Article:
Ash: The silent killer of your diesel engine's efficiency (and bottom line)

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Updated Jun 23, 2023

If you've ever had to sit and wait for regen or change a diesel particulate filter, you know what a pain ash can be for uptime. But what is it, where does it come from, and in an age where Class 8 trucks can almost drive themselves, why can't we get rid of it?

Joining the 10-44 this week is Keith Shaw, global OEM manager for Chevron Lubricants, and he covers all that and more. 


Speaker 1 (00:00):

This week's 10-44 is brought to you by Chevron Delo 600 ADF ultra-low ash diesel engine oil. It's time to kick some ash.

Speaker 2 (00:09):

What is all that ash that accumulates in your DPF, and how can you prevent it or at least minimize it?

Speaker 3 (00:15):

You're watching CCJ's 10-44, a weekly episode that brings you the latest trucking industry news and updates from the editors of CCJ. Don't forget to subscribe and hit the bell for notifications, so you'll never miss an installment of 10-44.

Speaker 2 (00:30):

Hey, everybody, welcome back. I'm Jason Cannon and my co-host on the other side is Matt Cole. The diesel particulate filter doesn't really require a lot of direct maintenance on a regular schedule. It just requires some basic monitoring before a regularly scheduled cleaning or change. The stuff getting trapped inside that filter is basically just uncombusted particles from the fuel, the air, and the engine oil.

Speaker 4 (00:51):

Manufacturers of diesel fuel have for close to 20 years, been producing ultra-low sulfur diesel fuel, and engine oil companies weren't far behind with low ash engine oils for the 2010 model year. In 2019, Chevron lubricants doubled down with its ultra-low ash formulation.

Speaker 2 (01:06):

Joining the 10-44 this week is Chevron lubricants global OEM manager, Keith Shaw. And he says, "First, it's important to recognize the distinction between low ash and ultra-low ash diesel engine oils because just about everything you can buy these days is at least low ash."

Speaker 5 (01:23):

The term low ash came into play when API launched CJ-4. And when they launched CJ-4 designation, that was the first time the category had a sulfated ash limit, and that was 1%. So, that was a maximum that you could have. You could have less, but the maximum was 1%, and of course, as continued on with CK-4. And the focus on that was really the after treatment system because the aftertreatment system, the [inaudible 00:01:55] DPF, et cetera, just does not like ash. And we've talked about this before. The ash is that junk that you have to clean out of the DPF periodically.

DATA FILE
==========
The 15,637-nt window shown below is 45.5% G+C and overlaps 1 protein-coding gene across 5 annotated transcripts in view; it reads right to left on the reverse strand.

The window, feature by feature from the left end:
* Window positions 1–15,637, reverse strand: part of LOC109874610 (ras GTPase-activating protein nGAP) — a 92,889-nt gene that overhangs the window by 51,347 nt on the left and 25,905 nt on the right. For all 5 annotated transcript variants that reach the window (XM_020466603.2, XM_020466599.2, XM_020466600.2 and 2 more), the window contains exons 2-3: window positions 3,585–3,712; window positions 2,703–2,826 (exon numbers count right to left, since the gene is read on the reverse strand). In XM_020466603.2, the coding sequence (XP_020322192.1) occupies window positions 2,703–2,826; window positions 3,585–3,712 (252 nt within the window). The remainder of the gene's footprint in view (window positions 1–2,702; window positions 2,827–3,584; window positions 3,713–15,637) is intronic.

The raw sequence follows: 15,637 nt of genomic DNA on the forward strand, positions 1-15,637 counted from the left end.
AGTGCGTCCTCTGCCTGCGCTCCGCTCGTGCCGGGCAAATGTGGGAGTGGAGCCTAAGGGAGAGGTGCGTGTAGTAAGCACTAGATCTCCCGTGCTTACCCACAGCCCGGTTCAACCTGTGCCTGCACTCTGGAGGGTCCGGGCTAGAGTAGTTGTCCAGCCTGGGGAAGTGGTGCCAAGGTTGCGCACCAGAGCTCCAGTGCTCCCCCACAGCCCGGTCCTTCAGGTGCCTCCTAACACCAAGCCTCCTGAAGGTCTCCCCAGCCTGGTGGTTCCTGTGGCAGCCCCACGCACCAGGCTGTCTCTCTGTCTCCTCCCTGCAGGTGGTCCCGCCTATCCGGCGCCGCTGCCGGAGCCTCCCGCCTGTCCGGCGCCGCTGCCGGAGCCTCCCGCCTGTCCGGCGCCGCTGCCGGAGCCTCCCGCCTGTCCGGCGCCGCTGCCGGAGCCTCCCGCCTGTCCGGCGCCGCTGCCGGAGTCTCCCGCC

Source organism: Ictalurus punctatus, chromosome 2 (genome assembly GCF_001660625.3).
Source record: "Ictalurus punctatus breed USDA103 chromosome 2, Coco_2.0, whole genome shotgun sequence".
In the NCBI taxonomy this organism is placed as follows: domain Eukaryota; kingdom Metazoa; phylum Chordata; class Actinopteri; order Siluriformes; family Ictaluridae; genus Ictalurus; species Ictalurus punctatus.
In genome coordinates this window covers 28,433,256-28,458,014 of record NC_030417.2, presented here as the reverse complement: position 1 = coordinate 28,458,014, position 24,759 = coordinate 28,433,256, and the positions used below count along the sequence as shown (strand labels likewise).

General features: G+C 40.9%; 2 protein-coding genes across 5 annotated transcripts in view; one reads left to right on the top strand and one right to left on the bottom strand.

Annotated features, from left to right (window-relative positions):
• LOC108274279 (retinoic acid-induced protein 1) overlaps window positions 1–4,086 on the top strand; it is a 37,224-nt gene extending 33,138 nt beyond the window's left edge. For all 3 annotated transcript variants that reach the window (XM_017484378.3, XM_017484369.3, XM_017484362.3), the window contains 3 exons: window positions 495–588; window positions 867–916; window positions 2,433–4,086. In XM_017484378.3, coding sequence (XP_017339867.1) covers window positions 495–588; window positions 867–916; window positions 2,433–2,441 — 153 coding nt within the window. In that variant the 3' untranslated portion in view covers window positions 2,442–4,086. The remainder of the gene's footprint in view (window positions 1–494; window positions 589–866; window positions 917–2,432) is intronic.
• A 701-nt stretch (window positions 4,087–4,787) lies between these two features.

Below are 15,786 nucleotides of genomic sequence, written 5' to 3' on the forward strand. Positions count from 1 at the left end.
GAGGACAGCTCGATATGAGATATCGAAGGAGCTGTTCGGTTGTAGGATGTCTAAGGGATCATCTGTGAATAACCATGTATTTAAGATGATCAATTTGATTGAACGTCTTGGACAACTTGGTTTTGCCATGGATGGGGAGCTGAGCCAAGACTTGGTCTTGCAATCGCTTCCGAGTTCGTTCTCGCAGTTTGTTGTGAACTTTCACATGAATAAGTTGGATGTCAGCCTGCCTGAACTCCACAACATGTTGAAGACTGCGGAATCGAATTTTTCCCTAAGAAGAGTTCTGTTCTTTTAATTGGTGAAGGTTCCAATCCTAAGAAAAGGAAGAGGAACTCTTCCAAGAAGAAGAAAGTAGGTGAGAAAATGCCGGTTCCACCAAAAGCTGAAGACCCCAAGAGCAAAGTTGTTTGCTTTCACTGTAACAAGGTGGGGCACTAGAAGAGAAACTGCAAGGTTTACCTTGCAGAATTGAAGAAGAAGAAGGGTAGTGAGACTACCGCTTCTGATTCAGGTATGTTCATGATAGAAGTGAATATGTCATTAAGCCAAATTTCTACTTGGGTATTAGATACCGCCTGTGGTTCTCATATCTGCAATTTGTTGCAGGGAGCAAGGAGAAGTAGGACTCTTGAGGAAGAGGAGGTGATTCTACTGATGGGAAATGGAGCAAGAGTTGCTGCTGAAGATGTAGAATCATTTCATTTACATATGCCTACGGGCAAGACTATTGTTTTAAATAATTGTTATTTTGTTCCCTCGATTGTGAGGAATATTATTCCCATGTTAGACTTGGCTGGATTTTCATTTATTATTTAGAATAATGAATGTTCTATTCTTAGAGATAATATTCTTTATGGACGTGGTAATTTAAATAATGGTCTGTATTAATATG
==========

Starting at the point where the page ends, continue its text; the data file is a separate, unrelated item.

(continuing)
Chevron took a look at a new development on what we term as ultra-low ash, so, that's really about half the percent of ash. So, our Delo 600 ADF is 0.4 versus the maximum level of one. And so, when you look at oils today, you pick up an API CK-4 oil. Typically, it's not going to say, "Oh, this is a 1% ash oil anywhere." You may see that on the product data sheet, but you probably won't see it on the label because by proxy, all API CK-4s are maximum 1%, and that's where everyone designs for.


But no one's really formulating the ultra-low ash space such as Chevron is, and part of that and you say, "Well, why doesn't everyone do it?" Because one's the limit, but you could certainly have 0.5, 0.4 or zero if you wanted. And the reason is because it's a significant investment in time, and it's a completely different paradigm shift in the additives that get used. And we started this journey, Chevron did on the ultra-low ash technology about 15 years ago. And this was taken up in addition to all the other formulation we work on traditional 1% ash formulations.

Speaker 4 (03:20):

Keith mentioned that in theory, you could get to zero ash with an engine oil formulation. So, why doesn't everyone just use a formulation that removes ash entirely? Keith says it's hard and potential benefits don't measure up to the drawbacks. He tells us more after word from 10-44 sponsor, Chevron lubricants.

Speaker 1 (03:37):

Protecting your diesel engine and its after treatment system has traditionally been a double-edged sword. The same engine oil that is so essential to protecting your engine's internal parts is also responsible for 90% of the ash that is clogging up your DPF and upping your fuel and maintenance costs.


Outdated industry thinking still sees a trade-off between engine and emission system protection and Chevron was tired of it, so they spent a decade of R&D developing a no compromised formulation. Chevron lubricants developed a new ultra-low ash diesel engine oil that is specifically designed to combat DPF ash clogging.


DelO 600 ADF with omnimax technology cut sulfate ash by whopping 60%, which reduces the rate of DPF clogging and extends DPF service life by two and a half times. And just think what you can do with all the MPGs you're going to add from cutting your number of regions. But Delo 600 ADF isn't just about after treatment. It provides complete protection extending drain intervals by preventing oil breakdown before you had to choose between protecting your engine or your aftertreatment system and now, you don't. 600 ADF from Delo with omnimax technology, it's time to kick some ash.

Speaker 5 (04:44):